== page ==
There is something ineffably serene about a well-landscaped garden. Stepping into such a landscape, you feel an atmosphere of beauty, unity and calm. Karen and Keith Marshall's garden is like that — it soothes the soul.
When the Marshalls bought the 2 1/2 acres on the Phoenix/Talent border in 1997, the house was surrounded by a scrub oak forest. Karen felt there had to be a view hiding on their hillside, but all you could see were oaks. They began a judicious cutting program which opened the home to magnificent views of the Rogue Valley in several directions. Now they can see from Table Rock to Ashland.
If you want to avoid one common mistake when planting your trees and shrubs, then Karen Marshall has some advice for you. With the prevalence of clay soil in the valley, many people opt to use commercial potting or topsoil to give plants a good start.
"Unfortunately, when the roots go through the amended soil to the native soil they encounter a shock," Karen says. Coming from good soil into hard clay, the plant roots are not prepared for the work it takes to get through the clay. In effect, the hole becomes a pot, limiting the growth of the roots.
"You need a transition zone, a soil interface," Karen says.
She recommends filling the bottom half of the hole with the dirt removed from the hole, but amended with 40 to 60 percent organic matter such as compost or cocoa fiber. The top half of the hole can be good topsoil.
And remember, a rule of thumb for holes is 1.5 times as deep as the container it came in, and at least twice as wide.
Open space for planting was cleared amid the oaks. Karen considers trees the "bones" of any landscape, and they planted a lot of them, including evergreens like coast redwood, sequoia, pine, and cedar. Deciduous trees include birch, dogwood, cherry and maple.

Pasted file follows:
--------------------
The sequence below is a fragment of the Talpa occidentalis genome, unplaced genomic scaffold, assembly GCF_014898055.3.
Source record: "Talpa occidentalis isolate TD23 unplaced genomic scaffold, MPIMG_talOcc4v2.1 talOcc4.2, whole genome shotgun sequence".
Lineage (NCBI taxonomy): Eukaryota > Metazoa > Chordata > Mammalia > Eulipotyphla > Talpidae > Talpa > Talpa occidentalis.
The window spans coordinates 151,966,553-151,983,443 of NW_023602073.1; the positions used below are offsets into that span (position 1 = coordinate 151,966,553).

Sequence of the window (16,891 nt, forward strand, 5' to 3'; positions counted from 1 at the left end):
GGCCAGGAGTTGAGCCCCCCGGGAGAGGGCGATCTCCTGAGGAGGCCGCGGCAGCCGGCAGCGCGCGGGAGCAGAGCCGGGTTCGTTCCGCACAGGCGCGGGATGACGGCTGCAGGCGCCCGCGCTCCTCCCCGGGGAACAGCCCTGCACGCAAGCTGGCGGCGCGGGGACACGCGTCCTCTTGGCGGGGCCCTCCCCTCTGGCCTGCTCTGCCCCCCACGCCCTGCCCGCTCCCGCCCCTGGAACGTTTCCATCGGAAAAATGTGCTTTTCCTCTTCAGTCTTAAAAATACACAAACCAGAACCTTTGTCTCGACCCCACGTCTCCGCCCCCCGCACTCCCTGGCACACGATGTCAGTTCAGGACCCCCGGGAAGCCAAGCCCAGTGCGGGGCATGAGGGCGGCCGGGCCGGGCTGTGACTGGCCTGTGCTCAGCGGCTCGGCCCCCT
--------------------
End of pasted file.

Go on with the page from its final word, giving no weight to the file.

A key to Karen's design is her use of multiples. Where some might put one beautiful flowering cherry in an entrance, Karen has clustered three. Walking into the front yard through an iron arch planted with climbing roses, the three cherries are immediately in view. The small swirl of lawn is surrounded by numerous plantings in contrasting heights, densities and colors. A berm adds interest and also hides the rainwater diversion drain between the hillside and the house. A clump of white birches contrasts with the cherries. A small pink magnolia anchors one corner.
"It's important that you do your transitions so the house is grounded to the landscape so it looks like it could have grown there," says Karen. "You have to take into account the style and color of the house, as well as the type of soil and watering conditions and circulation through the yard."
Karen planned the gardens for optimum spring color, year-round color and interest.
"It's important to have lots of evergreens and conifers for winter structure and color," she says. "People think of maples and liquidamber for fall color, but you can get beautiful [fall] color from ashes, cherries, Japanese maples, birches."
One planting area in her garden contrasts maroon barberry with dwarf blue spruce, again with multiples of both. Such color contrasts pop up on all sides of the gardens. Annuals and perennials supplement the color palette.
She has also smudged the line between ornamental and food gardens by using strawberries as an edging plant, and planting a flowering border in front of a terraced plot of potatoes.
"I don't think what I have done here has any particular style," Karen says. "It's just things I like. You have to take your cues from the site. If you have an existing feature, like beautiful trees or rock outcroppings, you use that."
"A successful project is usually a blend of what the site has to offer and how people want to use their outdoor spaces," Karen adds.
Meandering flagstone paths replicate the curvilinear designs of the beds. The garden incorporates decks and terraces for entertaining, as well as carefully structured vignettes from various windows of the house.
"A garden has to evolve," Karen says. "And there are just three rules: It has to be designed well. Then it has to be installed well. But perhaps most importantly, it has to be maintained well."